In the wake of the Manchester suicide bombing, Americans were permitted to utter language deemed by others to be offensive or anti-Islamic while many Europeans could not legally do so. While European discourse is hampered and regulated by the various laws, statues and penal codes, Americans endure no such restrictions.
Even the liberal American Civil Liberties Union (ACLU) highly treasures Americans’ rights to utter speech the organization itself deems incredibly offensive. Its legal director, Steven Shapiro, told NPR in 2010 that “The First Amendment really was designed to protect a debate at the fringes.”
“You don’t need the courts to protect speech that everybody agrees with, because that speech will be tolerated,” Shapiro said at the time. “You need a First Amendment to protect speech that people regard as intolerable or outrageous or offensive — because that is when the majority will wield its power to censor or suppress, and we have a First Amendment to prevent the government from doing that.”
In response to the heated and ongoing debate about “free-speech zones” on campuses and whether conservative speakers should be invited to address college campuses, the Harvard Crimson editorial board wrote in an article last week that “controversial speakers have the right to expound upon whatever claims they desire—including those that we believe to be offensive and factually wrong.”
“This is their right of free speech, and we wholeheartedly support it,” the article continued. “Any infringement on any person’s speech, however odious that speech might be, is a threat to the free expression that has fueled our democracy.”
The First Amendment protects peoples’ right to utter “hate speech” in a manner that allows the free exchange of ideas while preventing ideologies from falling prey to intolerance and censorship.
On the campaign trail, Trump was criticized both at home and abroad for “racist” anti-illegal immigration statements and “Islamophobic” rhetoric, including his push to step up the fight against ISIS and his view that the U.S. should halt or suspend the flow of Muslim refugees. While Trump, other Republicans and other American politically incorrect individuals received those labels, Germany had already criminalized such words as “hate speech.”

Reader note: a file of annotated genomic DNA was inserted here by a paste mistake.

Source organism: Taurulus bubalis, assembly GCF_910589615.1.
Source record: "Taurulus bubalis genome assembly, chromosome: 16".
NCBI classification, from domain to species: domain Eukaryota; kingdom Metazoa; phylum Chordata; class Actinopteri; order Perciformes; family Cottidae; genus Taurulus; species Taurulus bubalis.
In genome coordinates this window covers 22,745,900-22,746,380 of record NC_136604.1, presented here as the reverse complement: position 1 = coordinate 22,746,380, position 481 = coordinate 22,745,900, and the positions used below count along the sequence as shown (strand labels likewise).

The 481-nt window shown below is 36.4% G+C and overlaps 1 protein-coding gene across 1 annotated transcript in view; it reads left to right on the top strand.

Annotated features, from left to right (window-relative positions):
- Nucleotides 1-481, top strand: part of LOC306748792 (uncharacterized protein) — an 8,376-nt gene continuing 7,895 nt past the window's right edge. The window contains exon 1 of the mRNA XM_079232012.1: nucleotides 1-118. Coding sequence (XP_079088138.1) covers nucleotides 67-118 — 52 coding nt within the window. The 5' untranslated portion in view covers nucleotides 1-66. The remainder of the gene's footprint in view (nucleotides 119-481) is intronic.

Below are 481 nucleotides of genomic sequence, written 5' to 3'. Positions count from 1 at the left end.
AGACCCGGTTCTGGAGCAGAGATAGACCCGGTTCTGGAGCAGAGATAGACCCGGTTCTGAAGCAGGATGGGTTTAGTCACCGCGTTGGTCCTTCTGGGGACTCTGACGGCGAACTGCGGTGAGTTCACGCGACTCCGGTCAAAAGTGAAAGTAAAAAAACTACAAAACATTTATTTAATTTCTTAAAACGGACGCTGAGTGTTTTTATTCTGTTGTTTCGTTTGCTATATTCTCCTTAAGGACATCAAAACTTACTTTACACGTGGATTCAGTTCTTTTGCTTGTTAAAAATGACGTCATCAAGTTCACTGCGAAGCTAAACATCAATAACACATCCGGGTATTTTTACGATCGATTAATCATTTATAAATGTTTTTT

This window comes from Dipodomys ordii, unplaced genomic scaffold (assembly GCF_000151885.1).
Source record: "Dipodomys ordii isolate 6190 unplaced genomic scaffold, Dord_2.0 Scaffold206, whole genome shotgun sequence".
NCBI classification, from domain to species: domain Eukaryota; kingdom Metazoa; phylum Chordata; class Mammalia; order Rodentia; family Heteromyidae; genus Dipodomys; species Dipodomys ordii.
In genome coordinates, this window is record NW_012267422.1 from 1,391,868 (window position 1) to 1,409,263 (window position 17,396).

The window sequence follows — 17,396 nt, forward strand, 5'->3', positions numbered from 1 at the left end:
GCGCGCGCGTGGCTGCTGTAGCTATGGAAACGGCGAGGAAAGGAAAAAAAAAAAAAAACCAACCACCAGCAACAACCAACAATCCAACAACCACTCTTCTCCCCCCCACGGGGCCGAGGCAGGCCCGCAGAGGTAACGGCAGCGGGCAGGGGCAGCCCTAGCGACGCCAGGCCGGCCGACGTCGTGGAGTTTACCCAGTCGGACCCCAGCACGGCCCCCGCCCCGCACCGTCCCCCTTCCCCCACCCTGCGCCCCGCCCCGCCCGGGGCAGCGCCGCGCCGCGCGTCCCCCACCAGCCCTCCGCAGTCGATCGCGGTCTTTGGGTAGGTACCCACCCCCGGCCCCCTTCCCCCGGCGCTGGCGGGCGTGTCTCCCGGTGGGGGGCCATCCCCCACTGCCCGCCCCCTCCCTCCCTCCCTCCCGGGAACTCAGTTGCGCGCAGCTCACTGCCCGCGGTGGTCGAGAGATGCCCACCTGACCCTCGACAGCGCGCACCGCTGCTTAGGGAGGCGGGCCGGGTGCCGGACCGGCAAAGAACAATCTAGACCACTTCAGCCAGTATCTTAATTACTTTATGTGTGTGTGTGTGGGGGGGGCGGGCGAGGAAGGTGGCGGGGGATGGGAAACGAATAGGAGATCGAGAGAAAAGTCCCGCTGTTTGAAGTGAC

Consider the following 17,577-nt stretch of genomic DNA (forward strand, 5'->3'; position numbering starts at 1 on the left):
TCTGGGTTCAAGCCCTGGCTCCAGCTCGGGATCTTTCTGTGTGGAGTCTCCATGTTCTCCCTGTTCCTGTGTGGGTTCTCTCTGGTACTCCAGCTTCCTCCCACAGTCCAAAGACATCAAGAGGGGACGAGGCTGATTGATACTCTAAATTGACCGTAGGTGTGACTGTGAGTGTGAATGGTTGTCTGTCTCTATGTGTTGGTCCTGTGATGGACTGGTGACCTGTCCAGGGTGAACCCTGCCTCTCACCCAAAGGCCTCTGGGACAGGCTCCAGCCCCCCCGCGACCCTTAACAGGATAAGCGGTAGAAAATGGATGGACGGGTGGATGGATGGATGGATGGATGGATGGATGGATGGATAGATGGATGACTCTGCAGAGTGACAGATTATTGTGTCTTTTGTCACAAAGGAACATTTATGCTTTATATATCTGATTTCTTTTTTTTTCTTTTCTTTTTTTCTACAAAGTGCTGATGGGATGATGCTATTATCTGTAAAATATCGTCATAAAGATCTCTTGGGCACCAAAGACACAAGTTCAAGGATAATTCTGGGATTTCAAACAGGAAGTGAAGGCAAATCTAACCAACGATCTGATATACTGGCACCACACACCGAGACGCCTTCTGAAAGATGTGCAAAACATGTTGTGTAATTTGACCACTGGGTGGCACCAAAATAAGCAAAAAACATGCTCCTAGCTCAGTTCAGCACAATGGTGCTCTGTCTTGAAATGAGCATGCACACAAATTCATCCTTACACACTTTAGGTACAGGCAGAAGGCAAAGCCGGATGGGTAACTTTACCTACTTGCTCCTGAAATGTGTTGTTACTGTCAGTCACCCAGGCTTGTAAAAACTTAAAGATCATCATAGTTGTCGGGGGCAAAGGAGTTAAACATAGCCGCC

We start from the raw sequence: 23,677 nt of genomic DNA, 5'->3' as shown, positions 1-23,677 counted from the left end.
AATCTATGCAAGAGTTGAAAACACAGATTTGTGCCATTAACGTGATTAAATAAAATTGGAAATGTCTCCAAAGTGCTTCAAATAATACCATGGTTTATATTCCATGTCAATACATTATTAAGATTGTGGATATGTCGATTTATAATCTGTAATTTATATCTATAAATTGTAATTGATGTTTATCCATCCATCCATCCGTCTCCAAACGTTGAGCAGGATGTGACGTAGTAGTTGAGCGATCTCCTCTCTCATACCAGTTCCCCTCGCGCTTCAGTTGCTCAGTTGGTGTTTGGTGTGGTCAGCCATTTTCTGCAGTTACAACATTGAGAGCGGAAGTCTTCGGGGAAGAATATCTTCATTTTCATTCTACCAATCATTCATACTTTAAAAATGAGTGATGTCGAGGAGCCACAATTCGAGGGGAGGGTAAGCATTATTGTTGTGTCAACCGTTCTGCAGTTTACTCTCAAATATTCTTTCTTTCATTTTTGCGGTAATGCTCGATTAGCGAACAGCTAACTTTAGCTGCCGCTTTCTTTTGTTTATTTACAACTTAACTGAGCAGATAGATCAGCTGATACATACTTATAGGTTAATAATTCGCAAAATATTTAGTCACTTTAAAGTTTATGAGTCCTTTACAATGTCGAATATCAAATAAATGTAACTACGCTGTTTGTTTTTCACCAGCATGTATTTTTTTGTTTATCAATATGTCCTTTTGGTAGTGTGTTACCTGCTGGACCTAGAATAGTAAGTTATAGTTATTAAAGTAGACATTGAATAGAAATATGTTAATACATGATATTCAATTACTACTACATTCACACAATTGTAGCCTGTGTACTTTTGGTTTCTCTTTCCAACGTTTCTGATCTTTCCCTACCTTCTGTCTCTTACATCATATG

As the BBC noted back in December 2015, “the First Amendment right to freedom of speech under the U.S. Constitution permits Donald Trump to make claims and proposals that others might deem unacceptable incitement.” The BBC took issue with Trump’s calls to build a border wall between the U.S. and Mexico, his statements declaring some illegal Mexican immigrants as “criminals” and “rapists,” and the idea of a temporary refugee ban.
“In other countries, including many European ones where the experience of fascism is still deeply etched, some of these claims might well have fallen foul of hate-speech laws,” BBC noted.
But as Washington Post columnist Eugene Volokh wrote back in May 2015, “there is no hate-speech exception to the First Amendment.”
“Hateful ideas (whatever exactly that might mean) are just as protected under the First Amendment as other ideas,” Volokh wrote. “One is as free to condemn Islam — or Muslims, or Jews, or blacks, or whites, or illegal aliens, or native-born citizens — as one is to condemn capitalism or Socialism or Democrats or Republicans.”
“For this very reason, ‘hate speech’ also doesn’t have any fixed legal meaning under U.S. law,” Volokh added. “U.S. law has just never had occasion to define ‘hate speech’ — any more than it has had occasion to define rudeness, evil ideas, unpatriotic speech, or any other kind of speech that people might condemn but that does not constitute a legally relevant category.”
While conservatives in the U.S. are called “racists” and “Islamophobes” for their immigration policies and aversion to radical Islamic terrorism, they can express their opinions freely and without fear of legal penalties. But in Europe, support for certain immigration policies and general anti-terrorism sentiments can spur investigations like that of Hopkins’ tweets.